The Organizations, Communities, Individuals, Activities, Artifacts, and Repositories that make-up this project.

Trying to understand Data in this project requires a fundamental understanding of Data Structures and Dimensionality, but since you may not want to jump straight into Learning Overview or Concepts we'll just summarize Entities as follows:

Entities and Connections are the two foundational building blocks of the Data.

We go into a bit more detail about Entities in the following two sections:

Types of Entities

When reviewing the existing work, we realized that there were a few different types of building blocks that characterized the national security ecosystem as it pertains to innovation.

Below you will find each of them listed and defined with an example or two for context.


An Organization is a formally established body of individuals with documented responsibilities.

We recognize that this definition may be obvious, but want to set everyone up with a common understanding of our terms.

To simplify the framework across different Categories we did not choose any Entities that might be used more specificially in a given context (e.g. Staff to indicate what type of Entity a Government Organization is, or Startup to indicate a more specific Commercial Entity).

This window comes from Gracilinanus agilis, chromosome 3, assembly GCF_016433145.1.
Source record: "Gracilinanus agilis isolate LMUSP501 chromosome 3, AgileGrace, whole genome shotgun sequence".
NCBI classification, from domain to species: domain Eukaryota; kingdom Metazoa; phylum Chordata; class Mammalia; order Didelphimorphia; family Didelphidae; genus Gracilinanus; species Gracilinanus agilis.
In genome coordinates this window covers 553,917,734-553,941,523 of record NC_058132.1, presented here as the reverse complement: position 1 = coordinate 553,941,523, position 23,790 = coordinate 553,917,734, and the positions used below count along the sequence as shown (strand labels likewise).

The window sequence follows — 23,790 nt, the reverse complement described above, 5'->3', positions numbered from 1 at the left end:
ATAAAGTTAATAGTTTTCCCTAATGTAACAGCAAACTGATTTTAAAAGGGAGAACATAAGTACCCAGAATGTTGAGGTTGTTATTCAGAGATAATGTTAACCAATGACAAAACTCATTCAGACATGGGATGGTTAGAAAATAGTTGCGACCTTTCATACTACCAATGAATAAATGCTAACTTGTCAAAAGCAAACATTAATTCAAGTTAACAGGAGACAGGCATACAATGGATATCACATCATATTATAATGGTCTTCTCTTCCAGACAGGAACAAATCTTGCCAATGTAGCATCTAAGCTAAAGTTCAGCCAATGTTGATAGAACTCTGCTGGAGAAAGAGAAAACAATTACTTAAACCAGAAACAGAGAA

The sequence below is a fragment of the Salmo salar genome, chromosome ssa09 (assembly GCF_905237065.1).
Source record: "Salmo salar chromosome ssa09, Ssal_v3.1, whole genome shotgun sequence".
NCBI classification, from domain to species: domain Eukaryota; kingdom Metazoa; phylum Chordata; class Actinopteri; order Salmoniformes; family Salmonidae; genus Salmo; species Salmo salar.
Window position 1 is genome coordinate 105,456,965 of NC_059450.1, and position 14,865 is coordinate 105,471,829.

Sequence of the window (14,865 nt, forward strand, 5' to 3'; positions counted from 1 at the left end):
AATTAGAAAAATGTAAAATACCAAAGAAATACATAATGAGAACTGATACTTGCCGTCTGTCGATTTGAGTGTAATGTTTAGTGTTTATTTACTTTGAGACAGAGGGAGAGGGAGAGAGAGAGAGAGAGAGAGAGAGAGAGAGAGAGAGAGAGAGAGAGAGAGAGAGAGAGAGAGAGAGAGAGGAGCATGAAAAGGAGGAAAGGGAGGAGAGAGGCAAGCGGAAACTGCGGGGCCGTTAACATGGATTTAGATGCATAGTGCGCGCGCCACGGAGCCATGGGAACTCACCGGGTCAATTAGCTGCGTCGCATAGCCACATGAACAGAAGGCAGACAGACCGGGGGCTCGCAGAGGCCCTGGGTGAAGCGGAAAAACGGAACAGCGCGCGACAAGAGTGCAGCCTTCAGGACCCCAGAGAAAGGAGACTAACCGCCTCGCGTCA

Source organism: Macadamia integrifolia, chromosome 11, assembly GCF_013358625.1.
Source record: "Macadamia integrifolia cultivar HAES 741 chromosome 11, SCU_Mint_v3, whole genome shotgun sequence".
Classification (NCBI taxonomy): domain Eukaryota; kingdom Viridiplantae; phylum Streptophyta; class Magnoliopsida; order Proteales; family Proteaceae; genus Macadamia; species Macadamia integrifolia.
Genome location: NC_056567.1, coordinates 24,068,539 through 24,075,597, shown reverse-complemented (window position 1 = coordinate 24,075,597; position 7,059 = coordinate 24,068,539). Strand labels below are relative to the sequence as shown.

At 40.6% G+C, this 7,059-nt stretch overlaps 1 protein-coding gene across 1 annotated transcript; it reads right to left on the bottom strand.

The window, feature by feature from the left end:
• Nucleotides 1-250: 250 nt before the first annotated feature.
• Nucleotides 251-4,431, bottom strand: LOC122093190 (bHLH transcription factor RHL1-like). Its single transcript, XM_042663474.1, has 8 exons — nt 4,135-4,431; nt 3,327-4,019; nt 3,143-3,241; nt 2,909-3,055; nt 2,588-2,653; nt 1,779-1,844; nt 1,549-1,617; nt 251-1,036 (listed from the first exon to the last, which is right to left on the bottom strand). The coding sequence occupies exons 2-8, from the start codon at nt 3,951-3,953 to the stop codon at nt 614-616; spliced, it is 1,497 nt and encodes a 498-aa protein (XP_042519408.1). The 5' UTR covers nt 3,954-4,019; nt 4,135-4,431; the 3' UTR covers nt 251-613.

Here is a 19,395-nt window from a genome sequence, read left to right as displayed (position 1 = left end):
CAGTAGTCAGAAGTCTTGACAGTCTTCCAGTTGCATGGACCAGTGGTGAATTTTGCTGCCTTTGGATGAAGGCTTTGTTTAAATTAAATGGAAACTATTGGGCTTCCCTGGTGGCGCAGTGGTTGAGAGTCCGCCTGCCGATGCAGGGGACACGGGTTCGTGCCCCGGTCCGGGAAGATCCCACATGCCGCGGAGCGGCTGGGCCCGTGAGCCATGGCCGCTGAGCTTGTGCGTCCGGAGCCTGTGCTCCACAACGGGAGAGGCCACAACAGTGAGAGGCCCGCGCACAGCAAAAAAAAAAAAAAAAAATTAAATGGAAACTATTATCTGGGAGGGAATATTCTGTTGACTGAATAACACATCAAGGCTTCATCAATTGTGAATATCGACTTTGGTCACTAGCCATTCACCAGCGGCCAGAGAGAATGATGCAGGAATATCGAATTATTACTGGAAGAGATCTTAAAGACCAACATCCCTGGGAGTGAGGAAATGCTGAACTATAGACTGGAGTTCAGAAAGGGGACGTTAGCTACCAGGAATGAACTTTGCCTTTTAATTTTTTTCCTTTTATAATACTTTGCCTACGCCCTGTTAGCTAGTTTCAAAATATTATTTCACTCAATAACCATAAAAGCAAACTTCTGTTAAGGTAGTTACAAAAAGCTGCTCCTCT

We make up for this choice by using Tags, which are more modular and allow for simple Entity resolution with more nuanced contextual references (e.g. you can filter the Graph by all of the Organizations with Staff or Startup as one of the Tags).

Note: One of the beneficial aspects about starting with Data and being very specific about what we mean by different terms is that we can more easily make changes and updates based on Feedback. We will continue to evaluate this Type over time.

Example: The Defense Innovation Unit is a Government office, Stanford University is an Academic institution, Saildrone is a Commercial company, and the RAND Corporation is a Non-Profit. Each is an Organization distinguished by Categories.


Communities are similar to Organizations, but more informal. They are a collection of Individuals.

This type is valuable because some meaningful contributors to innovation in national security do so within such informal networks and relationships. Sometimes these evolve into more formal structures or Organizations, sometimes they originate in such Organizations or emerge from Activities - regardless, they will typically be more amorphous and less defined, yet worth characterizing.

Additionally, a project might be understood in some ways as a Community that probably includes Activities and produces some sort of Artifact.

Example: The Federal Innovators Salon is gathering of government employees focused on innovation, but not a formal Non-Profit Organization. It also holds Events, which may or may not generate Artifacts.